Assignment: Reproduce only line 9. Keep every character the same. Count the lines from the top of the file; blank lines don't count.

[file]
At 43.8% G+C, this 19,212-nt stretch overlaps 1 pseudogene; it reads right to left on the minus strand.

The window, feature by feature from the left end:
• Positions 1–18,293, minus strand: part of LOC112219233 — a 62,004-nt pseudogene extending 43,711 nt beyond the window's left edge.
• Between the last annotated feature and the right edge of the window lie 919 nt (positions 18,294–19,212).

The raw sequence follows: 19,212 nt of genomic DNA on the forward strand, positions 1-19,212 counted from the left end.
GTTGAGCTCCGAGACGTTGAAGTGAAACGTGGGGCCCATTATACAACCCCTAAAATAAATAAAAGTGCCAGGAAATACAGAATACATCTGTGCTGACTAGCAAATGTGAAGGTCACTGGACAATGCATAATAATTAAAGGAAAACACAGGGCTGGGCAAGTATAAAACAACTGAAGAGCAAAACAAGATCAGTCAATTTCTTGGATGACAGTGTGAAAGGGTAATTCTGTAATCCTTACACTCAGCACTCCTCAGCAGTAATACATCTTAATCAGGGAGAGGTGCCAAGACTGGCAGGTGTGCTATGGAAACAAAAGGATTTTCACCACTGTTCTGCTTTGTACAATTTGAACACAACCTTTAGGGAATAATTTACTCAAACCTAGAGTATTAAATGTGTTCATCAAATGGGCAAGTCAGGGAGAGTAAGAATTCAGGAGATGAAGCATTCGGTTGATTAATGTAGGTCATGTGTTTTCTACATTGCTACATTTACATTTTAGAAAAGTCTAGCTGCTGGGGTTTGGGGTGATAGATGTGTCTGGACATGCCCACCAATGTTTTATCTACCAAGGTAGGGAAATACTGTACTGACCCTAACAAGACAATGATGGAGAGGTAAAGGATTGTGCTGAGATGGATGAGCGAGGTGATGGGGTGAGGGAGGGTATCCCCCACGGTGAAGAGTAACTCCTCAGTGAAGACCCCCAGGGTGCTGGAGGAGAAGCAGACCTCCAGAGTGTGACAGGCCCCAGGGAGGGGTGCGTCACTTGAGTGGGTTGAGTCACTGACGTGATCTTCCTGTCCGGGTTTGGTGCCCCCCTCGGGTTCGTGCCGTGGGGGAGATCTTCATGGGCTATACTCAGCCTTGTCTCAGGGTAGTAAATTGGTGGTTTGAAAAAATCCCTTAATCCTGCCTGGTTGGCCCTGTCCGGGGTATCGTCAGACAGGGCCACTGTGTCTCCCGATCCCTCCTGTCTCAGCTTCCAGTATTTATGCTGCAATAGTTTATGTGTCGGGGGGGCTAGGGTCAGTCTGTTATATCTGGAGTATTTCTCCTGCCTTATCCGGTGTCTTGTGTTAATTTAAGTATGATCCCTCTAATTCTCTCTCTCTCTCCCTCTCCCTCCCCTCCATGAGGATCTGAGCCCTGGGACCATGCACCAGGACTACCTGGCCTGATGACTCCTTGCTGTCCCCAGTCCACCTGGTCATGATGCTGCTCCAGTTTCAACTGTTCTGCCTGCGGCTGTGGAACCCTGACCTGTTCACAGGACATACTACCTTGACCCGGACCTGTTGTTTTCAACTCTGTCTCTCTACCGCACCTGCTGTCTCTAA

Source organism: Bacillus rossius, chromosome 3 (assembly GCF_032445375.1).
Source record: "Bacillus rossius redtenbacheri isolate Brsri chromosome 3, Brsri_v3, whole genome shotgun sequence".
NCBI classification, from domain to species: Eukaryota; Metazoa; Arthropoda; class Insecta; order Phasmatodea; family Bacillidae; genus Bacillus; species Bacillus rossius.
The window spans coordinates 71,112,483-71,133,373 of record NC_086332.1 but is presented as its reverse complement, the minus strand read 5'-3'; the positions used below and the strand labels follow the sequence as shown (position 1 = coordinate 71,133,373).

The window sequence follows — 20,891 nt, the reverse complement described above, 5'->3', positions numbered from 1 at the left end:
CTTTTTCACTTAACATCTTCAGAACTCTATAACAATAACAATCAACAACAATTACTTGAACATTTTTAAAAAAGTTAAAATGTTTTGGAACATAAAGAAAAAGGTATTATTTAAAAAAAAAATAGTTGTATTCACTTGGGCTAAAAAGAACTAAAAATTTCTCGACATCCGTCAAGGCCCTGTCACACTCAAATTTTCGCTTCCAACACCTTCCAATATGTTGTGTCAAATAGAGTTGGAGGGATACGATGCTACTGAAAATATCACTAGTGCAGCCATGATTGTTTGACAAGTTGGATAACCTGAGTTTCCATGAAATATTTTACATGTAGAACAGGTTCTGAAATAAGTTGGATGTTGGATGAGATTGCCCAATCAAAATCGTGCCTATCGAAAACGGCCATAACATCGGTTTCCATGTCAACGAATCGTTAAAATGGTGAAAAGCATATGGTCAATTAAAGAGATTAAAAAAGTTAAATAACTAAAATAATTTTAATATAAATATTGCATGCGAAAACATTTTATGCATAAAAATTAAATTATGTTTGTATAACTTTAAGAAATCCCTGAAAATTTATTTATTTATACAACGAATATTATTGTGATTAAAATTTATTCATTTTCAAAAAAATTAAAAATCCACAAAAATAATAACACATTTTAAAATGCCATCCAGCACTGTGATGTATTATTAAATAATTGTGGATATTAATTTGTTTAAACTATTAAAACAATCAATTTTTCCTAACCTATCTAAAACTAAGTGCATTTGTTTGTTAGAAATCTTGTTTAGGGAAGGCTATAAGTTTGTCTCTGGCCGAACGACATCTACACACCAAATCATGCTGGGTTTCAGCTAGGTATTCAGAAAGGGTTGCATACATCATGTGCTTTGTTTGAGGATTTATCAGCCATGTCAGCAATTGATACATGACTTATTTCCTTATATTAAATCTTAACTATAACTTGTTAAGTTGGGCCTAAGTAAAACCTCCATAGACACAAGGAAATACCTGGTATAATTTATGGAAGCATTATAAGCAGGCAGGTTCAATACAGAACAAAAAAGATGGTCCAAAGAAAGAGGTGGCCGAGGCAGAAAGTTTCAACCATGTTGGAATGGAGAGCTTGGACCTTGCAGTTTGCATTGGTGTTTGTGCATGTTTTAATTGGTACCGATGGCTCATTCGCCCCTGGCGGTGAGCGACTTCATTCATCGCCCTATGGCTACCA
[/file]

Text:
NCBI classification, from domain to species: Eukaryota; Metazoa; Arthropoda; class Insecta; order Phasmatodea; family Bacillidae; genus Bacillus; species Bacillus rossius.